MIA: History: USSR: Government

Soviet Government


The Government of the Soviet Union, formally the All-Union Government of the Union of Soviet Socialist Republics, was the executive and administrative organ of state in the Soviet Union. It was referred to by different names in different periods of its existence: Council of People's Commissars (1923–1946), Council of Ministers (1946–1991) and Cabinet of Ministers (1991). To differentiate it from the government structures of the Soviet republics, it is also sometimes referred to as the All-Union Council or All-Union Government.

USSR Organs of State Power, 1956 arrangementThe government was led by a Chairman, commonly referred to as "Premier" by outside observers. The chairman was nominated by the Central Committee of the Communist Party of the Soviet Union (CPSU) and elected by delegates at the first plenary session of a newly elected Supreme Soviet of the Soviet Union. High government officials, such as first deputy premiers, deputy premiers, government ministers, or heads of state committees or commissions, were chosen by the premier and confirmed by the Supreme Soviet.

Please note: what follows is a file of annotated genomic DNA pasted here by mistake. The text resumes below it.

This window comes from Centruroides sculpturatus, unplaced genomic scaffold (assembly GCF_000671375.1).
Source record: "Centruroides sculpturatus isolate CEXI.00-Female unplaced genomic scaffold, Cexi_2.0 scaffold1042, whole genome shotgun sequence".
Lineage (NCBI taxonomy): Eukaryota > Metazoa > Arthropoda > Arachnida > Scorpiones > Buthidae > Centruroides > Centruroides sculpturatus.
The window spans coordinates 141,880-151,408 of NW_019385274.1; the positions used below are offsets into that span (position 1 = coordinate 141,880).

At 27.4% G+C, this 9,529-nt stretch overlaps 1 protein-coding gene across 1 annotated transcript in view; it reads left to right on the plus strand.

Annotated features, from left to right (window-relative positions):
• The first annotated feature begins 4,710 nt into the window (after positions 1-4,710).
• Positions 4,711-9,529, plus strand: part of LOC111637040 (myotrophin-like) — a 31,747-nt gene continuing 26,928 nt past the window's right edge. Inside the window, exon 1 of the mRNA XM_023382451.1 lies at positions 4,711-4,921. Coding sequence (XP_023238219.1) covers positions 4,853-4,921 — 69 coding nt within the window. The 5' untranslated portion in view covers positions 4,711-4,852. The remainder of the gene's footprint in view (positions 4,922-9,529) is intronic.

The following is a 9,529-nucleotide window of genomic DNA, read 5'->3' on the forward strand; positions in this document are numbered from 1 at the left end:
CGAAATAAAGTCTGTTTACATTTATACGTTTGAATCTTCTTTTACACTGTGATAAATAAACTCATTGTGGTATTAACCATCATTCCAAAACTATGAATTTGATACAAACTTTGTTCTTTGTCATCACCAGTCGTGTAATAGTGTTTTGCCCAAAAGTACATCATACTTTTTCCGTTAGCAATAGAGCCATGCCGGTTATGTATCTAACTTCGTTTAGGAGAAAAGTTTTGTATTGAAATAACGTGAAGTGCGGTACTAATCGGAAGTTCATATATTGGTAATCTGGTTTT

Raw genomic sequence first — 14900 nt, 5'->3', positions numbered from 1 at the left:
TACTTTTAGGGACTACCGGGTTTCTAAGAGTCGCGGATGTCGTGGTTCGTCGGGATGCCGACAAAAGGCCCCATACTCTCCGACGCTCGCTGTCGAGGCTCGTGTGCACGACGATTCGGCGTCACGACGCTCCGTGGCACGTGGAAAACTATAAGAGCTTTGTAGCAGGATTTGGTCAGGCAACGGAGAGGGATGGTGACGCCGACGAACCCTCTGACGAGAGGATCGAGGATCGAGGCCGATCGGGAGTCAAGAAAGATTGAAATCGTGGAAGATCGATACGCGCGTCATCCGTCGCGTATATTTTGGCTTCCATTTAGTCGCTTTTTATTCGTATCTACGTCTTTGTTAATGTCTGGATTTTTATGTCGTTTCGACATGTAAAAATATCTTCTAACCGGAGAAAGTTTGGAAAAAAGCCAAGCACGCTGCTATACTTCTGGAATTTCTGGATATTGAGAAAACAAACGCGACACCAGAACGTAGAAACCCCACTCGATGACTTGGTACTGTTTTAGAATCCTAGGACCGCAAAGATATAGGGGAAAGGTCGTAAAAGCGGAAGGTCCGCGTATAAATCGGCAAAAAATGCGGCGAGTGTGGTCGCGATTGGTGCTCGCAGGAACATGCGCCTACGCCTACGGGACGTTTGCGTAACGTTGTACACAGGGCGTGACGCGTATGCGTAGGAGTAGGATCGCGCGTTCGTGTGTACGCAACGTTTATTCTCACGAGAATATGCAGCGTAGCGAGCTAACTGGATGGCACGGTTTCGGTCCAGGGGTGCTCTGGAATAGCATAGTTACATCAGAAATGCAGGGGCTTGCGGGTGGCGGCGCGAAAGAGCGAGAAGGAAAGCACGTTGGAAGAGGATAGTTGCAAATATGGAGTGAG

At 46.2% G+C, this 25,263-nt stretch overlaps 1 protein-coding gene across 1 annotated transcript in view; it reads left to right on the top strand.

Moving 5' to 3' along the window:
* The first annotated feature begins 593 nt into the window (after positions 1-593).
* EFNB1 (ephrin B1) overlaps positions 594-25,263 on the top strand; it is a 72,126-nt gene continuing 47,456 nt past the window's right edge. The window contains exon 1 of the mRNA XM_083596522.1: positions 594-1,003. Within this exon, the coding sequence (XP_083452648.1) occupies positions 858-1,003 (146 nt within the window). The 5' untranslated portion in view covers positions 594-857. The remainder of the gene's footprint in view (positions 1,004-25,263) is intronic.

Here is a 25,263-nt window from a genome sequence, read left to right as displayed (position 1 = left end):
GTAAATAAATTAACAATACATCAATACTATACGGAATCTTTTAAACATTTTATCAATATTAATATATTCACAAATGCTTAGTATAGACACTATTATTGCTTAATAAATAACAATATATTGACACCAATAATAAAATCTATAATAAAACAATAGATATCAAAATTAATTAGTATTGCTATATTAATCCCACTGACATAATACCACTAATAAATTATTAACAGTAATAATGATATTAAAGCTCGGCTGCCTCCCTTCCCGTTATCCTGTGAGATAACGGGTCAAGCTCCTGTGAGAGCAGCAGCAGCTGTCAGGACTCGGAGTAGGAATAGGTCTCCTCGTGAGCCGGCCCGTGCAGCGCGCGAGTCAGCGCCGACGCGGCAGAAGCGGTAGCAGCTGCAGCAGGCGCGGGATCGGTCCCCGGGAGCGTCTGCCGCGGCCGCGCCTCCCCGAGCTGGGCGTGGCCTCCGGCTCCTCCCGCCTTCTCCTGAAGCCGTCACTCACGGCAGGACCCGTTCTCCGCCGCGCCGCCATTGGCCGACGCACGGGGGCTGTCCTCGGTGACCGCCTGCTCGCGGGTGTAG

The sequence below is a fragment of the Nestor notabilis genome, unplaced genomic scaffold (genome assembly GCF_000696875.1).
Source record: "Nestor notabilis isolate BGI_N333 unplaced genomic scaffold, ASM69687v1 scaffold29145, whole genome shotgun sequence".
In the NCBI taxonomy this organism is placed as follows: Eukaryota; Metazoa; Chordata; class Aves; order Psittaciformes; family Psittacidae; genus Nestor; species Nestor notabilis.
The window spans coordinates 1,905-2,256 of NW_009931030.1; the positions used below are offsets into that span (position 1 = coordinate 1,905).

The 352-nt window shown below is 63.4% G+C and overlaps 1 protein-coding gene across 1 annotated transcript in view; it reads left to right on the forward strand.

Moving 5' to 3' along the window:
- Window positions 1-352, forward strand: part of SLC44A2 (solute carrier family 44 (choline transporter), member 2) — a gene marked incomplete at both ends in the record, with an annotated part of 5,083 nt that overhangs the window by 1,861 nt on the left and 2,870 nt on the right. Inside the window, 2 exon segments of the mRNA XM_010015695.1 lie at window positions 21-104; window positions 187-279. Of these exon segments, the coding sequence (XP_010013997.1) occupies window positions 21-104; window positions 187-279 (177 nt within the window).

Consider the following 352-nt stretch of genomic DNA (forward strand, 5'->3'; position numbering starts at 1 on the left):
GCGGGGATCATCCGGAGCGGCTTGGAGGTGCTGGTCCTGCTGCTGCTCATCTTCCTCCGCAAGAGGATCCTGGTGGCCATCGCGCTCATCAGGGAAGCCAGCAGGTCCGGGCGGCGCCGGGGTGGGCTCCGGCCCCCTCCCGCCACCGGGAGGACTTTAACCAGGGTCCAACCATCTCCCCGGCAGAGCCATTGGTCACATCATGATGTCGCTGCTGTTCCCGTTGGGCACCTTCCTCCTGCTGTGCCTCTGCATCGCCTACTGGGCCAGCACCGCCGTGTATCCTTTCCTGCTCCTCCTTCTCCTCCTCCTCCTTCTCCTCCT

The Government of the Soviet Union exercised its executive powers in conformity with the Constitution of the Soviet Union and legislation enacted by the Supreme Soviet. It was thus responsible to the Supreme Soviet and its Presidium, and regularly reported to the Supreme Soviet on its work.

The relationship between the different bodies did, however, change over time.

Initially, the All-Union Congress of Soviets held legislative responsibilities and was the highest organ of state power, while its Central Executive Committee (CEC) was to exercise the powers of the Congress of Soviets whenever it was not in session. The government, named the Council of People's Commissars, was to be the executive arm of the CEC.